After all, we now recognize that marketing is nothing less than an essential tool for driving the social change our organizations seek. To underinvest in marketing is to underinvest in the missions we wake up every day motivated to go to work for. We will therefore invest in developing well-resourced marketing teams, including experienced leadership, effective support staff, and innovative agency and consultant partners capable of realizing the full potential of marketing at our organizations.

A quote about investing properly with a nonprofit marketing budget.

We will also allocate a healthy budget to marketing that is capable of supporting the marketing plans we’ve built in order to address the goals laid out in our strategic plans. We will stop shooting ourselves in the foot by referring to marketing spend as “overhead” and instead, reposition it as a core mission support investment that is vital to advancing our missions and driving the change we seek.


We will ensure marketing is overseen at the highest level of our organizations and contributed to by everyone on our teams.

We will give marketing and communications a seat at the leadership table and a spot on the board meeting agenda.

Marketing and communications will be overseen by an experienced leader who reports to our CEO, if not by our CEO herself. We will recognize that marketing is not more or less important than the other executive functions of our organizations, but rather a critical part of every effective leadership team.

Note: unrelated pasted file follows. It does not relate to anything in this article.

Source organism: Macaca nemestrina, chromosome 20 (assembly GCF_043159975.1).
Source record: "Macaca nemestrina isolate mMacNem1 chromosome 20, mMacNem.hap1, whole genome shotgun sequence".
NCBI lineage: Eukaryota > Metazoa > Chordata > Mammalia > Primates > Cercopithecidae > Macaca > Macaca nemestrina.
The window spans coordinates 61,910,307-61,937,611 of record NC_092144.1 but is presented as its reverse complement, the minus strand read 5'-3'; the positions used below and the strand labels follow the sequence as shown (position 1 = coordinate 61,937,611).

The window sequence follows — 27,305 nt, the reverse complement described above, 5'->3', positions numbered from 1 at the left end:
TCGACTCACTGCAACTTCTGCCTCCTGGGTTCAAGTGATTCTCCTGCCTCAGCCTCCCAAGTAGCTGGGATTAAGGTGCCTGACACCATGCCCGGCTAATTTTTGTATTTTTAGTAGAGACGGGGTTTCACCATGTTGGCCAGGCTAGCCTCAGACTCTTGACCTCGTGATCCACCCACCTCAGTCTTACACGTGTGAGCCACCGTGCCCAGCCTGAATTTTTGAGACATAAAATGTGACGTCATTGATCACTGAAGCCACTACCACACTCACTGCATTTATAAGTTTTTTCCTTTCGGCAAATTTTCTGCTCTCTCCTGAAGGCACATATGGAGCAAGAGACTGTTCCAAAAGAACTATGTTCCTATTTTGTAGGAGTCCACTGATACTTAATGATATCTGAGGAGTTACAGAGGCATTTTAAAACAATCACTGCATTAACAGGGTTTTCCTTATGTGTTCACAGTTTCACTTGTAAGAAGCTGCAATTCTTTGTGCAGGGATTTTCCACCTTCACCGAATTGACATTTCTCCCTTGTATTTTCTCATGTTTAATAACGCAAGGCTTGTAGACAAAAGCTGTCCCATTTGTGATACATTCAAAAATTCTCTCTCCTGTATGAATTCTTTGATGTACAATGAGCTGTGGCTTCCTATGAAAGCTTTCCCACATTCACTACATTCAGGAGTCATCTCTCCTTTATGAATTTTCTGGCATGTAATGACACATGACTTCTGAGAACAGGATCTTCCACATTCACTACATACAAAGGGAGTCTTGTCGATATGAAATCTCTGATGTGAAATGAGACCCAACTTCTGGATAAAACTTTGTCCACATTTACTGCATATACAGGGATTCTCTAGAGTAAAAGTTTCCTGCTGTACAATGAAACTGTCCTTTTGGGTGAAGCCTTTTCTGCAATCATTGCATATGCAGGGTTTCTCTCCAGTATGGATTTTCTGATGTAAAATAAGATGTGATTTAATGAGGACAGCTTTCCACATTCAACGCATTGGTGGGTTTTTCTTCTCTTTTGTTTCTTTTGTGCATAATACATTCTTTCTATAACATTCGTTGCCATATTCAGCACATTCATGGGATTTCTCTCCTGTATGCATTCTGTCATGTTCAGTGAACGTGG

But this does not mean that marketing will be siloed into the realm of the executive team or into the marketing and communications department. We will recognize that every single person on our staff contributes to the success or failure of our marketing efforts, and we will give our staff at every level the tools and support they need to make a positive contribution.


We will use our brands and marketing to build partnerships and advance the broader causes we're focused on.

We realize we’re not an island, and we behave accordingly.

We know that our own organizations, as innovative as they might be, exist among many others focused on similar goals. We will aim to differentiate ourselves for the purpose of advancing our own objectives, but we will never aim to be “the best” or “the only” organizations in our focus areas. Instead, we will build partnerships with other organizations, acknowledging that we’re stronger together than we are alone.

We will recognize that our brands and marketing communications are key assets that make our organizations appealing to potential partners, and we’ll aim to strengthen them accordingly. We’ll also aim to develop brands that work in concert with our partners, neither overshadowing them nor getting lost beneath them.